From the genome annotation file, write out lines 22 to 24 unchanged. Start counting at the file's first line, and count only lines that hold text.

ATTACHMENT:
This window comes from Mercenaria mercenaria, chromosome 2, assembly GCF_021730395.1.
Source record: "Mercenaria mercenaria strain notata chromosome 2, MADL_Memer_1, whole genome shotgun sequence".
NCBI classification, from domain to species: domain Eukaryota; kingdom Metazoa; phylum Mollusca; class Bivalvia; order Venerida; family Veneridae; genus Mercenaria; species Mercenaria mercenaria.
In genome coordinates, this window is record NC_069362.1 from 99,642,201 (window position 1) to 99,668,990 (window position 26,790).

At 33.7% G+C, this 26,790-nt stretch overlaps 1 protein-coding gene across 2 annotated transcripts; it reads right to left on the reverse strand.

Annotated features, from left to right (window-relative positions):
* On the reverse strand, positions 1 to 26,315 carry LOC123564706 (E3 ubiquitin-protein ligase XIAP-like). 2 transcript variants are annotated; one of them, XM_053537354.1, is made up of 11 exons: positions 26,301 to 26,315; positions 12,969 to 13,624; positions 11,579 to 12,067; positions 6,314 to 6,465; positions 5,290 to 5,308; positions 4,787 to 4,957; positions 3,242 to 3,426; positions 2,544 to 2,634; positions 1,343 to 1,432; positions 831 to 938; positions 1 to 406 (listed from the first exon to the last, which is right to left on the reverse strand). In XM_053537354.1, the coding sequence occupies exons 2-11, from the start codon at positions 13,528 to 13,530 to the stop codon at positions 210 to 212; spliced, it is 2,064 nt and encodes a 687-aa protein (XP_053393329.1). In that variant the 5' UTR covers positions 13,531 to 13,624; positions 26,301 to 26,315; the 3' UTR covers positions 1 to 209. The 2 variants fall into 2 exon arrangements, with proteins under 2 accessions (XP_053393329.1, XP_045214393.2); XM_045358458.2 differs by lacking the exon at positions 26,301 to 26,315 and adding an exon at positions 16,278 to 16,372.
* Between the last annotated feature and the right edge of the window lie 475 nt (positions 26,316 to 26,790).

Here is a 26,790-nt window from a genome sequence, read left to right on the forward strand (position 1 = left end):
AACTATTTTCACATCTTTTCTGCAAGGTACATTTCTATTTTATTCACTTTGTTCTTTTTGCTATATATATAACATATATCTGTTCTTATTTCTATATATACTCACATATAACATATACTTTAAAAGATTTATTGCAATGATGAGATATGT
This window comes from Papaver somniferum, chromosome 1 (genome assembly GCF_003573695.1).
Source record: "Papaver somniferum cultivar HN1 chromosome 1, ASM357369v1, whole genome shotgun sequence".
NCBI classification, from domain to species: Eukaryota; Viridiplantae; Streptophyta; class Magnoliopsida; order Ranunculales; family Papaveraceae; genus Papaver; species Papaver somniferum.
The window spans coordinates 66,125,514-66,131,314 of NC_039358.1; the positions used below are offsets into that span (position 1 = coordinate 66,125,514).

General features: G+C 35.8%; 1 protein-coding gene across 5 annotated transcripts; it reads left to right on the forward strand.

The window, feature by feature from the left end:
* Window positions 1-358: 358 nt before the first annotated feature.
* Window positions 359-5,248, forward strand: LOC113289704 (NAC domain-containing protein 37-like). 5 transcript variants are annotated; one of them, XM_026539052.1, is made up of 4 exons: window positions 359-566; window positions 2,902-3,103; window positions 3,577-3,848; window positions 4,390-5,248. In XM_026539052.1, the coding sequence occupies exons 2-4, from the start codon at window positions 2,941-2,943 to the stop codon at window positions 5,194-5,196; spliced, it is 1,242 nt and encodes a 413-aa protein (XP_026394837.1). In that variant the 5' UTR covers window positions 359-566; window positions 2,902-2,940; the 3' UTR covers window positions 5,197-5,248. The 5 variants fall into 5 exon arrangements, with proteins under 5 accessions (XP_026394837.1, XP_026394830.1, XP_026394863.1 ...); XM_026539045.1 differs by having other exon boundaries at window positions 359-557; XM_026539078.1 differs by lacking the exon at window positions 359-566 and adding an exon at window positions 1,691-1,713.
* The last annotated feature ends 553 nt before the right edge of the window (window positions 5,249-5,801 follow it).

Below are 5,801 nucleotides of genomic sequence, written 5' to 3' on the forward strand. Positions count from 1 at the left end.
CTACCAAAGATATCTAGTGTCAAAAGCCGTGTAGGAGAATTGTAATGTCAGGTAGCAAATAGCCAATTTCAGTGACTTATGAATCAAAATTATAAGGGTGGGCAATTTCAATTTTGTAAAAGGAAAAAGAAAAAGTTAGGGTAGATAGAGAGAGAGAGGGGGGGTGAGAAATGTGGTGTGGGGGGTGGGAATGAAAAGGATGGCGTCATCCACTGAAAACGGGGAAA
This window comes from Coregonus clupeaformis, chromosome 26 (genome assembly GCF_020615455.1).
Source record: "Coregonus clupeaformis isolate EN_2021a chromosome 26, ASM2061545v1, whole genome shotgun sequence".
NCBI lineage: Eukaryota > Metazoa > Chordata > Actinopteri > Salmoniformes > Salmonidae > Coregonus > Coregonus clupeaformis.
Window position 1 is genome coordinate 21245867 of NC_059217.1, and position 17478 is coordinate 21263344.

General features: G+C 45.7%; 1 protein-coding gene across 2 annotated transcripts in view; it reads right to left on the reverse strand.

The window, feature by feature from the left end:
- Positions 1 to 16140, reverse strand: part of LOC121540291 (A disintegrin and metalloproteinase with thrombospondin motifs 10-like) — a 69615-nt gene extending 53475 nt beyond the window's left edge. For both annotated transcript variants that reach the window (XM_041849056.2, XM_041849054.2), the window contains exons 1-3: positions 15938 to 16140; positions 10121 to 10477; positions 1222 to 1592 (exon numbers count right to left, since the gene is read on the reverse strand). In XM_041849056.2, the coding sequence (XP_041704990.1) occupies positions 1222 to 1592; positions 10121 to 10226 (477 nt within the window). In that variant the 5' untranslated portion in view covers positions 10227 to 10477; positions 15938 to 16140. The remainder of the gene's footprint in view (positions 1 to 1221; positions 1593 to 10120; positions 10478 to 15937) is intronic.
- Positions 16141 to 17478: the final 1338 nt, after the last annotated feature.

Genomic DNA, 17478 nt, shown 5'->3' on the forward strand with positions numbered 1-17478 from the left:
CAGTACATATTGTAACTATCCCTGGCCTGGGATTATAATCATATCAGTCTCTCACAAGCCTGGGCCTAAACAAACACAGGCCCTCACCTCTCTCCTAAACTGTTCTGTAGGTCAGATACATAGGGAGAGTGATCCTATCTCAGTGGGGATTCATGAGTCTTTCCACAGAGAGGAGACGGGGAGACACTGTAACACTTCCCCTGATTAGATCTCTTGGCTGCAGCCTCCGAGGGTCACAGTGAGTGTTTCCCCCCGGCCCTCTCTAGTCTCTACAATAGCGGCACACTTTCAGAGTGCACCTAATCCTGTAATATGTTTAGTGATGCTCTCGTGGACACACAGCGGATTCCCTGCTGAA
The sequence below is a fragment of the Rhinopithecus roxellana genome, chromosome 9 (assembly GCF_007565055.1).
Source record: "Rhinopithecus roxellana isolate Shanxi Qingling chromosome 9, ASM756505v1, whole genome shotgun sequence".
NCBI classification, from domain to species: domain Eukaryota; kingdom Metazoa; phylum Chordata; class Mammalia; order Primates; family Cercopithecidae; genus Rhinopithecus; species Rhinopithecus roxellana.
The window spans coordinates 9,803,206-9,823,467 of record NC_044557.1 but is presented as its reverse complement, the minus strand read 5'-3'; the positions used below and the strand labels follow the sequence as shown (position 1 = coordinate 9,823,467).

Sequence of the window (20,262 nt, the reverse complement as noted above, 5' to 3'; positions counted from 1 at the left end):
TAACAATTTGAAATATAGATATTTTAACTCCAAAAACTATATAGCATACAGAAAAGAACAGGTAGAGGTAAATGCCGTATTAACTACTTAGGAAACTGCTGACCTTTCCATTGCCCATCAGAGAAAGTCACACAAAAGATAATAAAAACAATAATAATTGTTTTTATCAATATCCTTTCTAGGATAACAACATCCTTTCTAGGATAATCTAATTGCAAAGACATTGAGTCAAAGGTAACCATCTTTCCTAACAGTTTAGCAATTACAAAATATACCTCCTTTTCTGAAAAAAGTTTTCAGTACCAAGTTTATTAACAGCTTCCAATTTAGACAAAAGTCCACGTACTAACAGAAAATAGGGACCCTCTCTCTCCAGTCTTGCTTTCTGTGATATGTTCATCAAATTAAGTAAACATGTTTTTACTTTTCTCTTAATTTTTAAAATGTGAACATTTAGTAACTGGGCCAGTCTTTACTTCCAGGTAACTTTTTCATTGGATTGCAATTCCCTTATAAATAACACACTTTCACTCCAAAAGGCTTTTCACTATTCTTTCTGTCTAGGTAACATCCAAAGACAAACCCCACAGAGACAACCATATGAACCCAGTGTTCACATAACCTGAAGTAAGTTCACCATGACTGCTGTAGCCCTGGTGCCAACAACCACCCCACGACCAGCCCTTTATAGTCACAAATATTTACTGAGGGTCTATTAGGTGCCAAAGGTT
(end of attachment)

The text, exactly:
This window comes from Coregonus clupeaformis, chromosome 26 (genome assembly GCF_020615455.1).
Source record: "Coregonus clupeaformis isolate EN_2021a chromosome 26, ASM2061545v1, whole genome shotgun sequence".
NCBI lineage: Eukaryota > Metazoa > Chordata > Actinopteri > Salmoniformes > Salmonidae > Coregonus > Coregonus clupeaformis.